4 user 2 critic

Don't Gamble with Strangers (1946)

Approved | | Drama | 22 June 1946 (USA)
Two card sharks, pretending to be brother and sister, clean out a small-town banker, then take over a crooked gambling joint.




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Cast overview, first billed only:
Mike Samo
Fay Benton
Peter Cookson ...
Bob Randall
Ruth Hamilfon
Warren Creighton
John Randall
Pinky Luiz (as Tony Caruso)
Morelli (as Phil Van Zandt)
John Sanders
Robert Elliot
Harry Amold
Police Chief Broderick
Michael Larson
Mary Field ...
Mrs. Arnold
Edith Evanson ...
Mrs. Fielding - Swedish Maid


Two card sharks, pretending to be brother and sister, clean out a small-town banker, then take over a crooked gambling joint.

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Release Date:

22 June 1946 (USA)  »

Also Known As:

Finório do Pano Verde  »

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Production Co:

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Technical Specs


Sound Mix:

Aspect Ratio:

1.37 : 1
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Crazy Credits

In the opening credits, someone dealing out playing cards (a letter on each card) spells out the film title. See more »

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User Reviews

Card shark and sociopath Kane Richmond uses everyone around him
3 June 2014 | by (United States) – See all my reviews

"Don't Gamble with Strangers" is a splendid b-noir produced by Monogram. Have no doubt, this is a film noir. The main characters are card sharps. They are Kane Richmond and Bernadene Hayes. Cops and upright heroes are nowhere to be seen for most of the story. Richmond, who looks smooth, friendly and well-dressed turns out to be an amoral untrustworthy skunk or sociopath who will use anyone and everyone. This includes his victims, his partner, his brother, and a rich girl he woos. The general subject matter of the story is the cheating of people out of their money who have a taste for gambling. The ending is not upbeat. Great noir stuff.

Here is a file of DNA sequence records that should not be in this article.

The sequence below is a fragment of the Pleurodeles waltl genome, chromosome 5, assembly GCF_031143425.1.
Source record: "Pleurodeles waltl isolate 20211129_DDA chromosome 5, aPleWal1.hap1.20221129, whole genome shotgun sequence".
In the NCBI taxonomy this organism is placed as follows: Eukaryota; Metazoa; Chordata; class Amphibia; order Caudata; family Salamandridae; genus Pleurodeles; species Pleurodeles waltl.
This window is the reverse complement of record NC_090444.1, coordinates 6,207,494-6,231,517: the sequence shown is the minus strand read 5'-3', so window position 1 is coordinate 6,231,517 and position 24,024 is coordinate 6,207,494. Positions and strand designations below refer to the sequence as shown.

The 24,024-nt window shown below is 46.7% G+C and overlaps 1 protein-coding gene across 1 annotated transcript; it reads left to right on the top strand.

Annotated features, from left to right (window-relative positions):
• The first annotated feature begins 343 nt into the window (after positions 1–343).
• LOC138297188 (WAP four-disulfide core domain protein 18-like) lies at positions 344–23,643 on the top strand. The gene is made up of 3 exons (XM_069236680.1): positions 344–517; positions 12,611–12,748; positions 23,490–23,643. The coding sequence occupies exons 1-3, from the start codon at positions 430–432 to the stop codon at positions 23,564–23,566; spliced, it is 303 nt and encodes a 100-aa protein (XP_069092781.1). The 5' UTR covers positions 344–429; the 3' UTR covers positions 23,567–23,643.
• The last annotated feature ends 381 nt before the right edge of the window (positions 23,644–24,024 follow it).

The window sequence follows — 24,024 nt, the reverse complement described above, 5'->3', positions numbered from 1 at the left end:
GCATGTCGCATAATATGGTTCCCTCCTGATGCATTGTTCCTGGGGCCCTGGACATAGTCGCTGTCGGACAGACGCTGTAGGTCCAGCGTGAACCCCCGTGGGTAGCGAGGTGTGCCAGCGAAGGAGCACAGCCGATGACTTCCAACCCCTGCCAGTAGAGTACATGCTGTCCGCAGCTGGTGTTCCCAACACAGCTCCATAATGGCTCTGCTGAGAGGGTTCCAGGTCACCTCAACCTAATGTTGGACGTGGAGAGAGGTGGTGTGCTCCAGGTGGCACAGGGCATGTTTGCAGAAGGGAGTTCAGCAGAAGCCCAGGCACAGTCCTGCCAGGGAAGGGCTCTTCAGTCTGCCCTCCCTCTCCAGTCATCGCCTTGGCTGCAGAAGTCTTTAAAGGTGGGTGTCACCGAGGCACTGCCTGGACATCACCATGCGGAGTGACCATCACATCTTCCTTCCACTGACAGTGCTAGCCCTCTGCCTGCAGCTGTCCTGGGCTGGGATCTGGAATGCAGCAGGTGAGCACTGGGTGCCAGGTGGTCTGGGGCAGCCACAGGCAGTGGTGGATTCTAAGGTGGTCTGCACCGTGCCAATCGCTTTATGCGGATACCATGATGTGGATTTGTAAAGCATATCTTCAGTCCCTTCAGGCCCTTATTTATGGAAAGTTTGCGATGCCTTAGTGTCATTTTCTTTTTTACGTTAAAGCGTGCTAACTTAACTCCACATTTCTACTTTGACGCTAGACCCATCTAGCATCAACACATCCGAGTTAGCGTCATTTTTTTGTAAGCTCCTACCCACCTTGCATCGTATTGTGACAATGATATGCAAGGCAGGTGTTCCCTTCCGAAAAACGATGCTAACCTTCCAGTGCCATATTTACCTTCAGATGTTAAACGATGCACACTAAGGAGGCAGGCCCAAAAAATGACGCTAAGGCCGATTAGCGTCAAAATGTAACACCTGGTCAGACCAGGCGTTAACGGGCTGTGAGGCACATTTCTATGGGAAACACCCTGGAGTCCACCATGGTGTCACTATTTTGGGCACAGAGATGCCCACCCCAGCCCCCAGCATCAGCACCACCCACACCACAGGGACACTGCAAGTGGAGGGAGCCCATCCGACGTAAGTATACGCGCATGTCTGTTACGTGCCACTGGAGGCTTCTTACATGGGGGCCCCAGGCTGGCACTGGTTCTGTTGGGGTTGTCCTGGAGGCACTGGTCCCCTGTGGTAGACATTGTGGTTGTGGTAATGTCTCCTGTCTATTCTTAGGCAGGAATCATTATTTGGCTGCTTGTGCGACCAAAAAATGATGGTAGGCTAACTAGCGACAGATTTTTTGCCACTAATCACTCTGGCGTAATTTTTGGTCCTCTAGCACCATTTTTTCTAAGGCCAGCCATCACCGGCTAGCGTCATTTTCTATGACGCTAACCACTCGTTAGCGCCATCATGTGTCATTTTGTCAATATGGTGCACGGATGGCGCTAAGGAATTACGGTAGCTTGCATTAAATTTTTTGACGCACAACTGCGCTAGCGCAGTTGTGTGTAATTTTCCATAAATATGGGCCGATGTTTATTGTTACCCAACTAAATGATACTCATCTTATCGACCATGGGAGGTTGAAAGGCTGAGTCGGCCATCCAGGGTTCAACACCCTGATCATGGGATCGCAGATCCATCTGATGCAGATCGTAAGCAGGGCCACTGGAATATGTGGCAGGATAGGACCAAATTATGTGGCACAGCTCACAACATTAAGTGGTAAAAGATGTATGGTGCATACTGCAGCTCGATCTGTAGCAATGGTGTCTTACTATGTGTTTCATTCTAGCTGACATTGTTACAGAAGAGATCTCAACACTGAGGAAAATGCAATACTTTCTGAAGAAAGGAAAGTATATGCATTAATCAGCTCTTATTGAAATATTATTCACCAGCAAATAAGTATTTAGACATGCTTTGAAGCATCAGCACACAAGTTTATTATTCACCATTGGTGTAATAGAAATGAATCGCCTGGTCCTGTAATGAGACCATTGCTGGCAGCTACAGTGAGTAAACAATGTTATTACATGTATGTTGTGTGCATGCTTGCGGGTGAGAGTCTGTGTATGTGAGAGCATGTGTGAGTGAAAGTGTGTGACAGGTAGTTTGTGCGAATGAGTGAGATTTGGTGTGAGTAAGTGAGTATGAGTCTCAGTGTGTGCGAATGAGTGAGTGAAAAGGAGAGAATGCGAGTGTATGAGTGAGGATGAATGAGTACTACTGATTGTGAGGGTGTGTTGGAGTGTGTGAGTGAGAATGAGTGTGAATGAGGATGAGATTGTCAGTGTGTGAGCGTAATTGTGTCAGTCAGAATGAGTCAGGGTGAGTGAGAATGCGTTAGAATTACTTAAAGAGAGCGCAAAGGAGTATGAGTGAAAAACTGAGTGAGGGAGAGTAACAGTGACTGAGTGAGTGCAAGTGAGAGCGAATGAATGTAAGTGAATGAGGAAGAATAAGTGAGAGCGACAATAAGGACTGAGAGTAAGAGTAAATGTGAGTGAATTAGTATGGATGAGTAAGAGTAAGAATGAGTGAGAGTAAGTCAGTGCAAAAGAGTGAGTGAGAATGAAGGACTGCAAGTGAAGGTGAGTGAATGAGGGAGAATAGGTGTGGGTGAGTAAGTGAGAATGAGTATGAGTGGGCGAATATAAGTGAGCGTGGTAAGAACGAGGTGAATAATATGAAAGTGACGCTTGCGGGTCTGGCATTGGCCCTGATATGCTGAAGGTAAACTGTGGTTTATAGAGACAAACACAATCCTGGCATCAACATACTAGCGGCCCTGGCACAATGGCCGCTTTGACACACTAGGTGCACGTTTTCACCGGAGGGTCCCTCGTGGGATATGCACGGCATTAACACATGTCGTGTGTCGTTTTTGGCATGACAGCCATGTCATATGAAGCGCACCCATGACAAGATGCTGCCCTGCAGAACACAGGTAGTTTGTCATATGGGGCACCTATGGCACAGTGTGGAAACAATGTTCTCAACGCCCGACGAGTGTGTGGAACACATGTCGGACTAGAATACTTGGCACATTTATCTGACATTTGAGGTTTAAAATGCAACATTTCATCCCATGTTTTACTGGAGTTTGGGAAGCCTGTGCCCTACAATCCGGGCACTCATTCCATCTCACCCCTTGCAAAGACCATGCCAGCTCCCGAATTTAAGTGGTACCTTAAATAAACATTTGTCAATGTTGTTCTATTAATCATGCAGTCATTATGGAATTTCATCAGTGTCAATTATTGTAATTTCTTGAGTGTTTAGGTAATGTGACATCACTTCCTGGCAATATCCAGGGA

Certain sequences are very well handled by director Beaudine. In the card games and the dice game, we can see exactly what's going on and where the cheating comes in. Philip van Zandt owns an illegal gambling club and he pulls an interesting ruse. Anthony Caruso has a small role as an employee of his.

Re-released by Warner Brothers Archive, the film looks quite good in black and white. It does not have lots of noir photography, but a fluid camera, solid staging and direction make up for that. Beaudine keeps the story moving.

Toward the end, in the blink of an eye the story becomes a mystery that's also resolved quite quickly.

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